The Heroine's Bookshelf: Life Lessons From Jane Austen to Laura Ingalls Wilder, by Erin Blackmore. Blackmore talks about the "lessons" we can take from each heroine of a classical novel, naming each chapter with a virtue ("Faith", "Steadfastness", etc), which - while Blackmore's love of literature and belief in the importance of reading are never in question - ends up rather taking the fun out of it. I wanted to like this more than I did. (It didn't help that the second chapter - on Their Eyes Were Watching God - was incredibly awkward and forced and felt like an editor had said, "No, you can't have only one chapter on an African-American author, let's get another one in there and make it about God for good measure." I totally agree that this book needed more diversity, but Blackmore obviously didn't feel that chapter the way she felt the other ones, and making it [and its assumption that her readers are all practicing Christians] the very second chapter almost put me off the whole book.)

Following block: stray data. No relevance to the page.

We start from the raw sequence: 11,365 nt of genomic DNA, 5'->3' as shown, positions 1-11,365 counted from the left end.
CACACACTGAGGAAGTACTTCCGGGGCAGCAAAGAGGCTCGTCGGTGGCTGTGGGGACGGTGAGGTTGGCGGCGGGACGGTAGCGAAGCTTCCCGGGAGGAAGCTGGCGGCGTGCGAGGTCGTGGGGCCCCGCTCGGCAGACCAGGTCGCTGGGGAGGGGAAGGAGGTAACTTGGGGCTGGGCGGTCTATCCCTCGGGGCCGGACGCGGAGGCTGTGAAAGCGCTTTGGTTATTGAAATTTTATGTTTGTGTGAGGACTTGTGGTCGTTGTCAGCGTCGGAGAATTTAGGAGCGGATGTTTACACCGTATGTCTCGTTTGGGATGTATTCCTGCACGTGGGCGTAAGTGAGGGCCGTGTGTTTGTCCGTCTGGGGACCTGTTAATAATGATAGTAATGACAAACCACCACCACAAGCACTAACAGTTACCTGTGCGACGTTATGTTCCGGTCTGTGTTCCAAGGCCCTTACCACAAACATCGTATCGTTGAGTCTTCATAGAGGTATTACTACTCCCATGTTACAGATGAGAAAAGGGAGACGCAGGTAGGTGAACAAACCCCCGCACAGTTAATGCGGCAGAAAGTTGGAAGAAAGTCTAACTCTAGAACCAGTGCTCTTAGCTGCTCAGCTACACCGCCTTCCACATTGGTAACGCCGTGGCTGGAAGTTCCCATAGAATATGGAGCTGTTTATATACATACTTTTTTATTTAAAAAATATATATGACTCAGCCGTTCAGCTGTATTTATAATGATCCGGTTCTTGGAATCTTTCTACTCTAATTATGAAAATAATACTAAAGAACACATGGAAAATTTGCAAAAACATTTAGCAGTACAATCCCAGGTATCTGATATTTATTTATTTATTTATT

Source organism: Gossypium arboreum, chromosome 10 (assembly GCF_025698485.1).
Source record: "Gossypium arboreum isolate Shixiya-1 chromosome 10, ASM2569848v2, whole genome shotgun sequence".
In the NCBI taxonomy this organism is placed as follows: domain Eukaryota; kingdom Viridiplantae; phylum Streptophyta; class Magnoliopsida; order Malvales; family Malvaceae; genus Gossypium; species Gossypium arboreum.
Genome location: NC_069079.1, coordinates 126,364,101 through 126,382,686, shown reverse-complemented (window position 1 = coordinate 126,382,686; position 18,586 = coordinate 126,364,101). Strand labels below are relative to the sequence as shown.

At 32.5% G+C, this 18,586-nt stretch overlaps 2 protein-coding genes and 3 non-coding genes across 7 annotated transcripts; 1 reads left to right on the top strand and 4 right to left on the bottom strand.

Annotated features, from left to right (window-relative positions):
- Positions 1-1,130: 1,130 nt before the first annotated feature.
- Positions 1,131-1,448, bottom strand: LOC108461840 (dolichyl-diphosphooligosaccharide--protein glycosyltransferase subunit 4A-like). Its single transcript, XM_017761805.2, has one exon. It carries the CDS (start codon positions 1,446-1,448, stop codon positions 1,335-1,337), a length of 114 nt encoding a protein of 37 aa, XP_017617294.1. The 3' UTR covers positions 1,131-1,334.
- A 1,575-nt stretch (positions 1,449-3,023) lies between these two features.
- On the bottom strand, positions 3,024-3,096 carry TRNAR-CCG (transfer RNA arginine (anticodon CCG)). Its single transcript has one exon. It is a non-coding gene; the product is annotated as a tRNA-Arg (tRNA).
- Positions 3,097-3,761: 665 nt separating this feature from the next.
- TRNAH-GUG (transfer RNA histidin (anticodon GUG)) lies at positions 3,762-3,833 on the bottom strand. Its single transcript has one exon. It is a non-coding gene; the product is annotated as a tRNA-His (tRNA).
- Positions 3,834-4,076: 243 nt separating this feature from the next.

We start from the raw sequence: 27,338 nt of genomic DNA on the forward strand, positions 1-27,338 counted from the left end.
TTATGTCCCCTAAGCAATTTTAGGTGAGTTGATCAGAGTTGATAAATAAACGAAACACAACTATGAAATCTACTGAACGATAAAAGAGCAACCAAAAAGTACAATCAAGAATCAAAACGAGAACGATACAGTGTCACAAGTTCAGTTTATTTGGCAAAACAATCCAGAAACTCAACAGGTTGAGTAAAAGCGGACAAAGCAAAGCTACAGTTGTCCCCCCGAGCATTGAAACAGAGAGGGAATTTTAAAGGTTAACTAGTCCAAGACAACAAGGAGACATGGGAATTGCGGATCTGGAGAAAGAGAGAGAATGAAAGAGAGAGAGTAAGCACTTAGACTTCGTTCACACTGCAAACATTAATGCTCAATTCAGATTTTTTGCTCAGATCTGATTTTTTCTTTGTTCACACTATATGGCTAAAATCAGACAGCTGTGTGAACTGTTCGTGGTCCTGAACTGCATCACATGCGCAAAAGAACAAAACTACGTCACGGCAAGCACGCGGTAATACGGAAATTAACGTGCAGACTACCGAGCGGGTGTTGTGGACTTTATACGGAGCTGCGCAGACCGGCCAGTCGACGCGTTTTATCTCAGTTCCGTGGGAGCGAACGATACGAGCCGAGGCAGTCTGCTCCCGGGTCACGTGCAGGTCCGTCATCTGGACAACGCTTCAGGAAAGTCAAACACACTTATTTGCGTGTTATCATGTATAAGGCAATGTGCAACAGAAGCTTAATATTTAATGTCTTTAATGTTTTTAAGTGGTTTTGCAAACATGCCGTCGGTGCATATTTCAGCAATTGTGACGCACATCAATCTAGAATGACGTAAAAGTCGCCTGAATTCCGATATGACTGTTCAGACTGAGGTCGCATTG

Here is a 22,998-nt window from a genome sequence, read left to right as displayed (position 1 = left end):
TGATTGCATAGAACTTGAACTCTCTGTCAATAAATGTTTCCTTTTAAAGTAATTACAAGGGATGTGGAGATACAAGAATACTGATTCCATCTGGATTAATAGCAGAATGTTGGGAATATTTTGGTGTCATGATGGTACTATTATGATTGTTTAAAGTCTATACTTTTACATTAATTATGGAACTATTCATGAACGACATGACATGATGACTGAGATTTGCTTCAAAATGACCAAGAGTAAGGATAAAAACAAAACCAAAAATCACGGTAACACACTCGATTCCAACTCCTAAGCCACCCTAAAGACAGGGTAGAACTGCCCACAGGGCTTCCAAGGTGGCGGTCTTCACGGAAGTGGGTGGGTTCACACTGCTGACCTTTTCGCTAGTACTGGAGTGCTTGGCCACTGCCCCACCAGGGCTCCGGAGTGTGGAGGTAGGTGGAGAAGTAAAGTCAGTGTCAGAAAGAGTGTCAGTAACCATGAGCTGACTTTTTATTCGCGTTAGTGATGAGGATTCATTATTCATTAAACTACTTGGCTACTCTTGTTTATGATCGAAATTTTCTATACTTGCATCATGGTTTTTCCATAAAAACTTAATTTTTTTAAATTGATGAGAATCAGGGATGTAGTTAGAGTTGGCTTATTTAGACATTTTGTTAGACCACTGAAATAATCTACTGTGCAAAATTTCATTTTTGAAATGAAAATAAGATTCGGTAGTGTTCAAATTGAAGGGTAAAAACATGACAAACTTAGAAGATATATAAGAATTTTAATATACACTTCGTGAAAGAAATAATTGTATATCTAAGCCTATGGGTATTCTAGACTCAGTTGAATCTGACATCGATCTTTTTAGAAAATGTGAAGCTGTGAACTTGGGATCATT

The Stockholm Octavo, by Karen Engelmann. I was bored to tears by this piece of generic semi-mystical historical fiction, and yet when its library loan expired I got it back out and made myself finish it. When I'm feeling that duty-bound it's rarely a good sign of how I'm managing my life. Generic semi-mystical historical fiction AND trigger warning! Still a waste of my reading time.
Their Eyes Were Watching God, by Zora Neale Hurston. Odd to be reading this at the same time as the Blackmore above. It's incredible, what can I say.